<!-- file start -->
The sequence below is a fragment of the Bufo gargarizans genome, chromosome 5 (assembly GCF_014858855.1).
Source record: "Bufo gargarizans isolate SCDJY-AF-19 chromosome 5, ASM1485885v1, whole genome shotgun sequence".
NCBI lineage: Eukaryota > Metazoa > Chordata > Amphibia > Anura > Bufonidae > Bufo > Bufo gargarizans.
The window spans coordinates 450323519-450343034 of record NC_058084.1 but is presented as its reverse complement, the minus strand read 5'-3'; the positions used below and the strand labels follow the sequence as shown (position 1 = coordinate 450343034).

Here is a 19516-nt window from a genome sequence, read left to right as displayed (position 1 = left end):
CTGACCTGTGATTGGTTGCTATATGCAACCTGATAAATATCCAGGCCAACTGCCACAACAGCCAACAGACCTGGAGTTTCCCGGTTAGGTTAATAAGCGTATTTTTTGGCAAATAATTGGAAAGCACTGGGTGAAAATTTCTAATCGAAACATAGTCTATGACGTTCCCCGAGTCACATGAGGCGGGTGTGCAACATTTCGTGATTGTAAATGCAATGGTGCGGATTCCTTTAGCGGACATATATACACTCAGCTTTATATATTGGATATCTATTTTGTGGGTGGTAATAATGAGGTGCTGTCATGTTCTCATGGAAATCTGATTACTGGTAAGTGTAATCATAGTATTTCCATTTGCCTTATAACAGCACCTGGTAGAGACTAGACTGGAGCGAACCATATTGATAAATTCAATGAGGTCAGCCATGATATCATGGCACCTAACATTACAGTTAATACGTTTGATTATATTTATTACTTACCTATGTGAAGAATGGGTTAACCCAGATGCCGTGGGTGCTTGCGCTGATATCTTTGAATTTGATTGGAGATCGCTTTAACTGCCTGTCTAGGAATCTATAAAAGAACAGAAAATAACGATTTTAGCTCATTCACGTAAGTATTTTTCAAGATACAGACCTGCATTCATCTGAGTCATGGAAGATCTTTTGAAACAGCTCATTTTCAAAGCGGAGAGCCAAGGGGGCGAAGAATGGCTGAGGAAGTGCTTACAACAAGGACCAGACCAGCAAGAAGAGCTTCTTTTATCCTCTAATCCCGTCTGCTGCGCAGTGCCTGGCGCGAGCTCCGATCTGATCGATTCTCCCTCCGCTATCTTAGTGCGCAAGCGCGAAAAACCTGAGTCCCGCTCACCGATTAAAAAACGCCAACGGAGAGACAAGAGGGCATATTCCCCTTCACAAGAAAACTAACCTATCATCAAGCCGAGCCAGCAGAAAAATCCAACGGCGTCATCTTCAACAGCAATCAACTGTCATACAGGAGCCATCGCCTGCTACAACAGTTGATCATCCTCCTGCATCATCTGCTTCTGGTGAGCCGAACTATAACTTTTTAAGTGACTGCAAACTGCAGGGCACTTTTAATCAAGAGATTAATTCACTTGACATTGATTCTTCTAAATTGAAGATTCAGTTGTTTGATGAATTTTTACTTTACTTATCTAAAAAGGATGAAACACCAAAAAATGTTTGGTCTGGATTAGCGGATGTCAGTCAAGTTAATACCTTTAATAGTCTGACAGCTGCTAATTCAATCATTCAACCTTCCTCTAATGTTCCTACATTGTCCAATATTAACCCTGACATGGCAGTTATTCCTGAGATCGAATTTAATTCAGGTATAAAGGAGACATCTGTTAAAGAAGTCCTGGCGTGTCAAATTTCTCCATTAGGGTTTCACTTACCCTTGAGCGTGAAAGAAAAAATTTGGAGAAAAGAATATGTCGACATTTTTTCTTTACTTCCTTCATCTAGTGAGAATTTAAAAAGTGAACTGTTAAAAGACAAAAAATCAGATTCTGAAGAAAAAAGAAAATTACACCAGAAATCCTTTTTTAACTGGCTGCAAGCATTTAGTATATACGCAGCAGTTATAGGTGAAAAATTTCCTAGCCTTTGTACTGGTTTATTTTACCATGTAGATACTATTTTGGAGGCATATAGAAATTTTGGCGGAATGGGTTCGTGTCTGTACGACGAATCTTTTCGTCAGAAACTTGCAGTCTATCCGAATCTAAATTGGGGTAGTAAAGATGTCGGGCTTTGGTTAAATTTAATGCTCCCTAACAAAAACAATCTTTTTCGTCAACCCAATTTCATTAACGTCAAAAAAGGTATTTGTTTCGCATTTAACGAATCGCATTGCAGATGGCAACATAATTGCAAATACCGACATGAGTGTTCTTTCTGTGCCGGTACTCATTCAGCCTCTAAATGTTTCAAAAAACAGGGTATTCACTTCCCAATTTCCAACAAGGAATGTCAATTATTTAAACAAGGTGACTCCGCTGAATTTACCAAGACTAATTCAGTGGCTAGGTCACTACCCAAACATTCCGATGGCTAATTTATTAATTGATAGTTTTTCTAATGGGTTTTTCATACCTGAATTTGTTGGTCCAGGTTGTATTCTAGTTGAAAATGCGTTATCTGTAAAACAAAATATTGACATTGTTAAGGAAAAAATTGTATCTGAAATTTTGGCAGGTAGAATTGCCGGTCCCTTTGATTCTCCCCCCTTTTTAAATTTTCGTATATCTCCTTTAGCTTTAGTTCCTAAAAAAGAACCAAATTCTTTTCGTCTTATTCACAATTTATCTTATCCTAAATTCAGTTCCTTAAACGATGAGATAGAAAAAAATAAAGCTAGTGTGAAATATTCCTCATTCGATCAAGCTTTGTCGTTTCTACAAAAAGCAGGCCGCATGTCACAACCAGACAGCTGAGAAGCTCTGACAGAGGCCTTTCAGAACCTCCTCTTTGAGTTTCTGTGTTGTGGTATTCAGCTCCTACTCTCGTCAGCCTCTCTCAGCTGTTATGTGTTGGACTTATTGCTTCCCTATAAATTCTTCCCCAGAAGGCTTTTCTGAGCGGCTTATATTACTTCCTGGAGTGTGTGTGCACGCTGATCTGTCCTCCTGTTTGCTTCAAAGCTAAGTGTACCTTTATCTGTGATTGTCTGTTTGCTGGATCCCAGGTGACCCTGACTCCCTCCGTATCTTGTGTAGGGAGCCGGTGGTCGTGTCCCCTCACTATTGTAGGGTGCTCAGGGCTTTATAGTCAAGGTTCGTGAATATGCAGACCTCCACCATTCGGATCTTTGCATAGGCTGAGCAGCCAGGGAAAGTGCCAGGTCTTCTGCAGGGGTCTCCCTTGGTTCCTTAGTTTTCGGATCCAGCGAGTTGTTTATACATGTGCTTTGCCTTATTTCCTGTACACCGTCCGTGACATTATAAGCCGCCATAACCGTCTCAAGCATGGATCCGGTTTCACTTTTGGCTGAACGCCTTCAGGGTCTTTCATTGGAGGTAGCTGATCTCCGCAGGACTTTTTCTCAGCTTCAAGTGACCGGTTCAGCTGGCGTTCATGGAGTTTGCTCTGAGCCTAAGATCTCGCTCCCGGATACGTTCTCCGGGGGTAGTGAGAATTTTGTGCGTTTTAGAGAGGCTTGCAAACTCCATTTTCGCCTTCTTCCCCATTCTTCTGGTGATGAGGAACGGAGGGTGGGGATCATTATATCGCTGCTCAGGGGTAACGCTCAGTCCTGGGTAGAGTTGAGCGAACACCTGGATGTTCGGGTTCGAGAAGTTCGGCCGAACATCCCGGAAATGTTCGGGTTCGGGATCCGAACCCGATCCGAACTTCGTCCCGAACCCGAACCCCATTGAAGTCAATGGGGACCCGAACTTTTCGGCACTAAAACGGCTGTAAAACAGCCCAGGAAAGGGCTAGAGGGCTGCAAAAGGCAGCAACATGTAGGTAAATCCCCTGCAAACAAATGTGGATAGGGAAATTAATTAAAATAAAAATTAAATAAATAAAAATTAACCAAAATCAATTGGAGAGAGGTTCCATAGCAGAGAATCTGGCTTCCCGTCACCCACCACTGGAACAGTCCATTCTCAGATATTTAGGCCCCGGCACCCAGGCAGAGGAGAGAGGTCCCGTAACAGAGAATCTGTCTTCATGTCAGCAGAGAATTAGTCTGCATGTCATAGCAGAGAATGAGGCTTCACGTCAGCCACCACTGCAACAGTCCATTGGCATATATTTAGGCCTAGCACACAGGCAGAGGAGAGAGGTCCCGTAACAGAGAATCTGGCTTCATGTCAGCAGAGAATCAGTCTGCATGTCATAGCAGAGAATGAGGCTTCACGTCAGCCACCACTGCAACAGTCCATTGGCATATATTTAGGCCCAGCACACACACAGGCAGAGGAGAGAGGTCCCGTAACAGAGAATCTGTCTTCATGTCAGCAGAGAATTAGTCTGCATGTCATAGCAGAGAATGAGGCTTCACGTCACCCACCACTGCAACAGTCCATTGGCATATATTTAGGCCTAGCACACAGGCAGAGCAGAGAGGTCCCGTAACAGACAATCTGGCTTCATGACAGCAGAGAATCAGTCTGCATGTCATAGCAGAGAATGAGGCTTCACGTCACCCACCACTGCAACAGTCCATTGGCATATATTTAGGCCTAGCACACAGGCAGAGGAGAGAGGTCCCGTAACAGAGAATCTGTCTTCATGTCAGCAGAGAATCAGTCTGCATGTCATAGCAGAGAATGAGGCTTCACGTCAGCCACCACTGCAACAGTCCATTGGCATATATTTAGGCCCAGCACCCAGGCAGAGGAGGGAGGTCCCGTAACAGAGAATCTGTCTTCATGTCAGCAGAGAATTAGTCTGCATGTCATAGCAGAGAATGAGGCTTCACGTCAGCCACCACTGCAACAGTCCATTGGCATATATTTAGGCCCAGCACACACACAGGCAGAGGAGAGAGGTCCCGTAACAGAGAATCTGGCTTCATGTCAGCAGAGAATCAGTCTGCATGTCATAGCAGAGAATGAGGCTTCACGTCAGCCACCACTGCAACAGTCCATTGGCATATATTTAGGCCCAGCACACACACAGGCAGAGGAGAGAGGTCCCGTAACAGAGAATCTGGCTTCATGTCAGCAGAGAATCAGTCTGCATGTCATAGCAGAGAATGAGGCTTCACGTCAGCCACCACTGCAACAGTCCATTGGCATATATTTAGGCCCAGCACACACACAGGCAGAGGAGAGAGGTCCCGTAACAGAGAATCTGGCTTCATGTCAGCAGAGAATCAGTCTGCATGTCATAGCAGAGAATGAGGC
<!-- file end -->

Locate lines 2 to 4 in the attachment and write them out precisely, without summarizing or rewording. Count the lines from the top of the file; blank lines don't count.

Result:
Source record: "Bufo gargarizans isolate SCDJY-AF-19 chromosome 5, ASM1485885v1, whole genome shotgun sequence".
NCBI lineage: Eukaryota > Metazoa > Chordata > Amphibia > Anura > Bufonidae > Bufo > Bufo gargarizans.
The window spans coordinates 450323519-450343034 of record NC_058084.1 but is presented as its reverse complement, the minus strand read 5'-3'; the positions used below and the strand labels follow the sequence as shown (position 1 = coordinate 450343034).